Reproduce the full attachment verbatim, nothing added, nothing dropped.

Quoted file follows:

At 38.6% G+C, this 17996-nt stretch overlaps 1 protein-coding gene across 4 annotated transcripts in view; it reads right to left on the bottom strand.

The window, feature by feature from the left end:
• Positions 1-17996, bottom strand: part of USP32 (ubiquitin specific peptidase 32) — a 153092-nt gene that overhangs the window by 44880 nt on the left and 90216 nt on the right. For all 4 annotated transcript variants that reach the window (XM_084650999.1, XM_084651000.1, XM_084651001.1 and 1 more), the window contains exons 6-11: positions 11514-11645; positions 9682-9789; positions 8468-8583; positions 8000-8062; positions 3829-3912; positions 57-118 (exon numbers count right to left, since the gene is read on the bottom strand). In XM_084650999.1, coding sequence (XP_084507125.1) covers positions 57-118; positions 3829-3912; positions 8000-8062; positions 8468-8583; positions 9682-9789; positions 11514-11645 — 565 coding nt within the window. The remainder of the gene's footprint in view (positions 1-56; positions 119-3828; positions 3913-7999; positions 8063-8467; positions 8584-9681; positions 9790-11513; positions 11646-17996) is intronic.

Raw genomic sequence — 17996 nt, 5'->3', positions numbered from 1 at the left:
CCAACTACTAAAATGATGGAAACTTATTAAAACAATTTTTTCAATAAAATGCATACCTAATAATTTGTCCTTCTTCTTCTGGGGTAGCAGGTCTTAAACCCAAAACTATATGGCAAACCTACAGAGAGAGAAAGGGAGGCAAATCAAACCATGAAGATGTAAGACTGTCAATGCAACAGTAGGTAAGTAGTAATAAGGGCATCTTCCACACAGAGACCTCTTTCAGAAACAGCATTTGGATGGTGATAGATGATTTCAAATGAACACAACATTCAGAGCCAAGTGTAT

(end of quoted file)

At 38.6% G+C, this 17996-nt stretch overlaps 1 protein-coding gene across 4 annotated transcripts in view; it reads right to left on the bottom strand.

The window, feature by feature from the left end:
• Positions 1-17996, bottom strand: part of USP32 (ubiquitin specific peptidase 32) — a 153092-nt gene that overhangs the window by 44880 nt on the left and 90216 nt on the right. For all 4 annotated transcript variants that reach the window (XM_084650999.1, XM_084651000.1, XM_084651001.1 and 1 more), the window contains exons 6-11: positions 11514-11645; positions 9682-9789; positions 8468-8583; positions 8000-8062; positions 3829-3912; positions 57-118 (exon numbers count right to left, since the gene is read on the bottom strand). In XM_084650999.1, coding sequence (XP_084507125.1) covers positions 57-118; positions 3829-3912; positions 8000-8062; positions 8468-8583; positions 9682-9789; positions 11514-11645 — 565 coding nt within the window. The remainder of the gene's footprint in view (positions 1-56; positions 119-3828; positions 3913-7999; positions 8063-8467; positions 8584-9681; positions 9790-11513; positions 11646-17996) is intronic.

Raw genomic sequence — 17996 nt, 5'->3', positions numbered from 1 at the left:
CCAACTACTAAAATGATGGAAACTTATTAAAACAATTTTTTCAATAAAATGCATACCTAATAATTTGTCCTTCTTCTTCTGGGGTAGCAGGTCTTAAACCCAAAACTATATGGCAAACCTACAGAGAGAGAAAGGGAGGCAAATCAAACCATGAAGATGTAAGACTGTCAATGCAACAGTAGGTAAGTAGTAATAAGGGCATCTTCCACACAGAGACCTCTTTCAGAAACAGCATTTGGATGGTGATAGATGATTTCAAATGAACACAACATTCAGAGCCAAGTGTAT